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Tonight, a supermoon will shine red with the blood of the innocent

Actually it's just refracted light from the Sun

David McNew/Getty Images

This Sunday, the Moon will provide a big, bloody show for those looking up into the night sky. A total lunar eclipse — sometimes referred to as a blood moon due to the Moon's dark red glow — is scheduled to begin at 10:11PM ET on Sunday.

But this eclipse is particularly special, because it's happening on a night when the Moon will also be a supermoon. That's when a full moon occurs on the same night of the Moon's perigee, or the time when the Moon is closest to Earth. The Moon has an elliptical orbit around our planet, so its distance from Earth doesn't stay the same. When at perigee, the Moon looks up to 14 percent larger and 30 percent brighter than it does when it's at apogee (its farthest point from Earth).

The last time this happened was more than 30 years ago

So Sunday's lunar eclipse is going to be very big, very round, and very red. A super blood moon. The last time that happened was more than 30 years ago. The next time it will happen is sometime in 2033.

Normally, we see the Moon at night because it reflects light coming from our Sun. But during a lunar eclipse, the Moon passes directly behind Earth into our planet's shadow, or umbra; this can only happen when the Sun, Earth, and Moon are in complete alignment. As a result, our planet blocks most of the Sun's light from reaching the Moon.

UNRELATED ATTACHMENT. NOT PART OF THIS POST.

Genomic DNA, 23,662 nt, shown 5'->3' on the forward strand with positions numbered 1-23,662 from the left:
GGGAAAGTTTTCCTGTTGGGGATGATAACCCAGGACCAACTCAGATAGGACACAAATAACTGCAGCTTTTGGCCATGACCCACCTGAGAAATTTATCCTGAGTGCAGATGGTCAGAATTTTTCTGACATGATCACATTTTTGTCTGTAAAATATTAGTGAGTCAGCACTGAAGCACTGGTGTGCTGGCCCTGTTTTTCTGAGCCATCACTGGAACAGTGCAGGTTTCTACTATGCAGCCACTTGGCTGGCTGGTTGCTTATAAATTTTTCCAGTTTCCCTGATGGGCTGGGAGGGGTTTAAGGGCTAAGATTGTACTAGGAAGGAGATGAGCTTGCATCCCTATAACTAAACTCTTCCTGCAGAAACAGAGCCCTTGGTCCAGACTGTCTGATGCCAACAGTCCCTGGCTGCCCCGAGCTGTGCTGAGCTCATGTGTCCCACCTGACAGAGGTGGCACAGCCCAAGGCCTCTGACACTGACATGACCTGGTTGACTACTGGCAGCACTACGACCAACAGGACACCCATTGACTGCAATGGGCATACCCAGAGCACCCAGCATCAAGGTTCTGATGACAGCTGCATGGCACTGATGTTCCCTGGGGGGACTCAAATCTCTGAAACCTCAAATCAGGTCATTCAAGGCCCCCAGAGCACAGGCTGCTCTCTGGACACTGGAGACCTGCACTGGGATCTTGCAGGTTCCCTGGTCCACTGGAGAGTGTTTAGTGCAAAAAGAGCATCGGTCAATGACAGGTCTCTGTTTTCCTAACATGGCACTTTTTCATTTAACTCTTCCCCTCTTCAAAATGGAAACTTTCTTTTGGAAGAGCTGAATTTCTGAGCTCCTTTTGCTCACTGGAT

Some sunlight still makes it through, however, which is why lunar eclipses glow red. The light passing through the atmosphere around Earth's "edges" gets refracted — or redirected onto the Moon. The air molecules in the atmosphere also cause the light to scatter. Shorter wavelengths are more likely to be scattered while longer wavelengths — like red — make it through. It's the same effect we see during sunrise and sunset, when the sky looks reddish and orange.

People in South America and on the East Coast of the United States will have the best seats to the super blood moon show, according to NASA. The space agency's top photographer also has some great tips about how to capture the eclipse with your camera. The entire event is scheduled to start just after 8PM ET on Sunday, when the Earth's shadow starts creeping over the Moon. The total lunar eclipse will begin at 10:11PM ET and peak at 10:47PM EDT. This red phase should last an hour and 11 minutes, so we'll have our grey Moon back to normal after 11:30PM ET.

Correction: Red light has longer wavelengths than most colors in the visible spectrum; a previous version of this story suggested red wavelengths were short.